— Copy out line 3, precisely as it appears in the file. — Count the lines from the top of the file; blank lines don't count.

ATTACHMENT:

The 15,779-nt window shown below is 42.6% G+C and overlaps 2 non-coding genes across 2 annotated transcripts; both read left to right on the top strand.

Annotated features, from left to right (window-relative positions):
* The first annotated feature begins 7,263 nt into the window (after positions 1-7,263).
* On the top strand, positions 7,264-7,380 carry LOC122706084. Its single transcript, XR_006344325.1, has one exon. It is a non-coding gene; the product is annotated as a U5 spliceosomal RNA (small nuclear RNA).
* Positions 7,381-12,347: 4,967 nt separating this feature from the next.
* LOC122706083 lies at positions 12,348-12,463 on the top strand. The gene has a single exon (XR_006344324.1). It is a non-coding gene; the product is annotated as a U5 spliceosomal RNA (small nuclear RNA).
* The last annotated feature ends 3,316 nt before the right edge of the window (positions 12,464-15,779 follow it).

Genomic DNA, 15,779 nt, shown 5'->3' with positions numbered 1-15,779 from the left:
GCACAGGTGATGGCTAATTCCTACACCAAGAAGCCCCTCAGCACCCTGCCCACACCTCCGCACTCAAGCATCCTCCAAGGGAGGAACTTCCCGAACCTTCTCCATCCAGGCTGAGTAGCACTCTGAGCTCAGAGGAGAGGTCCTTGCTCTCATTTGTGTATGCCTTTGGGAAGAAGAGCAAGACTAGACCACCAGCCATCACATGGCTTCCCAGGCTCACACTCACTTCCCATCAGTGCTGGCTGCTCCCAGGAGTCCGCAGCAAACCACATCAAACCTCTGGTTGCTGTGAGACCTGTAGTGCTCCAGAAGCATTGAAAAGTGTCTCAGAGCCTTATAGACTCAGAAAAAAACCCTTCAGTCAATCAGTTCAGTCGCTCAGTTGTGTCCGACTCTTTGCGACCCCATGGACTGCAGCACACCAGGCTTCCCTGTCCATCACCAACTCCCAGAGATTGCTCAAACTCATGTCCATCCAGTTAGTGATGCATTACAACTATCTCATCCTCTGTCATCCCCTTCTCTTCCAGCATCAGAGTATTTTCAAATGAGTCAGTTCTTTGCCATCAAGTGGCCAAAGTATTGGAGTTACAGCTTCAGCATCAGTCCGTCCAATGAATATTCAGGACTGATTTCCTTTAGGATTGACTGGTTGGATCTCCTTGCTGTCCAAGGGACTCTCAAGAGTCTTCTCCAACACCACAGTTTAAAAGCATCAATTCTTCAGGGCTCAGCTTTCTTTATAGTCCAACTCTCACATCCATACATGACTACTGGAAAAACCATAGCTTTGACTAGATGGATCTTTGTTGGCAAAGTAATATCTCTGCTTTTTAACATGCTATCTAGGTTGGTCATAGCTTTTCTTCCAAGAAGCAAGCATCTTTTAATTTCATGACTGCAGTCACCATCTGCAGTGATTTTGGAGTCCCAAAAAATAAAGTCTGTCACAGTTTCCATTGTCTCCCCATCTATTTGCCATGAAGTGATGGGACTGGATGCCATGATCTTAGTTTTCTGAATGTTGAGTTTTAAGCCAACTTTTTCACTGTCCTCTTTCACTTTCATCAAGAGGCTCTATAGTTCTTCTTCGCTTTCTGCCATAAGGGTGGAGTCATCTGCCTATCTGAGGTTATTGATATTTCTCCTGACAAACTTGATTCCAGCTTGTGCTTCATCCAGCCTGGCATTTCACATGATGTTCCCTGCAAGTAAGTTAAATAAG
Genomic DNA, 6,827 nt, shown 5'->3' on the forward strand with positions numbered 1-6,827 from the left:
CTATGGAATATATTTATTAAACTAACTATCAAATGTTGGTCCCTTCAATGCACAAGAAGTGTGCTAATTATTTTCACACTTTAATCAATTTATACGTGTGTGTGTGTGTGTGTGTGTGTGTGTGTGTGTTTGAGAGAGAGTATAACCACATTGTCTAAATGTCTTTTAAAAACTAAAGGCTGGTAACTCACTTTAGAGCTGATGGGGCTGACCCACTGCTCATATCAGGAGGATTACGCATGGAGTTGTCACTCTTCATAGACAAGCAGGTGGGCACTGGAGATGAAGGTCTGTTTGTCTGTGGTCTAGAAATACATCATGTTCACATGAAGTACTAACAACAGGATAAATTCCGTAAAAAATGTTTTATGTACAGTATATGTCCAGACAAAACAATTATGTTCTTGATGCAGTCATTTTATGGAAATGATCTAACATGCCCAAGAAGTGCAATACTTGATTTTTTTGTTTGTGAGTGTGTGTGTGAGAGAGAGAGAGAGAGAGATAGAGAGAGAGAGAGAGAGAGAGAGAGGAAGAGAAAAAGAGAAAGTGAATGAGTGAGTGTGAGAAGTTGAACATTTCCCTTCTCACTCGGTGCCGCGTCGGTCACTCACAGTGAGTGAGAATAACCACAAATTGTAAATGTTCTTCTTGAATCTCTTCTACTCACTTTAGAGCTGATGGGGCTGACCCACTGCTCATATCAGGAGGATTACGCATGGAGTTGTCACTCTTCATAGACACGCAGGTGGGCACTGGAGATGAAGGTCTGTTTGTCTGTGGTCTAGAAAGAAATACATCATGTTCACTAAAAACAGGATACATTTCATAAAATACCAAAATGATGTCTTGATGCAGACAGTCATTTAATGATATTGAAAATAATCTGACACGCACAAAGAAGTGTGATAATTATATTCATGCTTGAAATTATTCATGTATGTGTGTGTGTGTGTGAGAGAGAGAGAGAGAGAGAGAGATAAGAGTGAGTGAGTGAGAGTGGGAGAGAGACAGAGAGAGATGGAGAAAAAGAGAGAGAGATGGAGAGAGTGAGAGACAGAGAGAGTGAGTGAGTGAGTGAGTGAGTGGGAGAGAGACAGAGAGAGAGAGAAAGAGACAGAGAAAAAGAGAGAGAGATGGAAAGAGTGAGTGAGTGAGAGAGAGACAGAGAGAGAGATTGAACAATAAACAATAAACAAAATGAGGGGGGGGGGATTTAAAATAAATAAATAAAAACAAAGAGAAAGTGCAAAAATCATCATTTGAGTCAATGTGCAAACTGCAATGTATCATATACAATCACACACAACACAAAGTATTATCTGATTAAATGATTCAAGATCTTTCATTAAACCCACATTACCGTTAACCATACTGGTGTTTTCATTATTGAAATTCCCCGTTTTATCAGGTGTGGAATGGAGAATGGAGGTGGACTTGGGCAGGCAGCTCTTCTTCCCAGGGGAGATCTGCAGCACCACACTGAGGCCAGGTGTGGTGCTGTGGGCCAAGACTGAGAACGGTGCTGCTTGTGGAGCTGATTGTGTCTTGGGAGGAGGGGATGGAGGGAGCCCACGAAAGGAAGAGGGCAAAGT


* The first annotated feature begins 7,263 nt into the window (after positions 1-7,263).